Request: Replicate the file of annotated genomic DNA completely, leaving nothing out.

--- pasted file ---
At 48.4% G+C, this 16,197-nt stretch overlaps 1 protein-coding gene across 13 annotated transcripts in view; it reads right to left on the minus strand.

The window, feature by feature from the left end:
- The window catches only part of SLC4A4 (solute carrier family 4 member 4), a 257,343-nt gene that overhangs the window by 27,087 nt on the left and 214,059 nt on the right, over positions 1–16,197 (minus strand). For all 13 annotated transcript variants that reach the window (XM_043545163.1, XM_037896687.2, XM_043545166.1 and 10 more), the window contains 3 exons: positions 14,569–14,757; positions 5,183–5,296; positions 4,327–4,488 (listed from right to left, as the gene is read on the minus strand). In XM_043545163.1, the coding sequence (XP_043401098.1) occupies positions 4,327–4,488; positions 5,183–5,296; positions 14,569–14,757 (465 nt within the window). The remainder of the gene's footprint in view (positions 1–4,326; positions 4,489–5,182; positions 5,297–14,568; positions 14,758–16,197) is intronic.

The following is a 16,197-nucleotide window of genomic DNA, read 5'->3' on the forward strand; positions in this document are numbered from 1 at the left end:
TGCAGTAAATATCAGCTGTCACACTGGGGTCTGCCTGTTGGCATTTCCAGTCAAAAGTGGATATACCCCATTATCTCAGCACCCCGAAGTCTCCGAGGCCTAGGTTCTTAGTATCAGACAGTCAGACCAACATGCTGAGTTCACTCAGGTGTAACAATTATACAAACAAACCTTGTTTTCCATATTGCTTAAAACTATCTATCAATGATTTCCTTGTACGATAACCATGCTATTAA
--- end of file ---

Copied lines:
At 48.4% G+C, this 16,197-nt stretch overlaps 1 protein-coding gene across 13 annotated transcripts in view; it reads right to left on the minus strand.

The window, feature by feature from the left end:
- The window catches only part of SLC4A4 (solute carrier family 4 member 4), a 257,343-nt gene that overhangs the window by 27,087 nt on the left and 214,059 nt on the right, over positions 1–16,197 (minus strand). For all 13 annotated transcript variants that reach the window (XM_043545163.1, XM_037896687.2, XM_043545166.1 and 10 more), the window contains 3 exons: positions 14,569–14,757; positions 5,183–5,296; positions 4,327–4,488 (listed from right to left, as the gene is read on the minus strand). In XM_043545163.1, the coding sequence (XP_043401098.1) occupies positions 4,327–4,488; positions 5,183–5,296; positions 14,569–14,757 (465 nt within the window). The remainder of the gene's footprint in view (positions 1–4,326; positions 4,489–5,182; positions 5,297–14,568; positions 14,758–16,197) is intronic.

The following is a 16,197-nucleotide window of genomic DNA, read 5'->3' on the forward strand; positions in this document are numbered from 1 at the left end:
TGCAGTAAATATCAGCTGTCACACTGGGGTCTGCCTGTTGGCATTTCCAGTCAAAAGTGGATATACCCCATTATCTCAGCACCCCGAAGTCTCCGAGGCCTAGGTTCTTAGTATCAGACAGTCAGACCAACATGCTGAGTTCACTCAGGTGTAACAATTATACAAACAAACCTTGTTTTCCATATTGCTTAAAACTATCTATCAATGATTTCCTTGTACGATAACCATGCTATTAA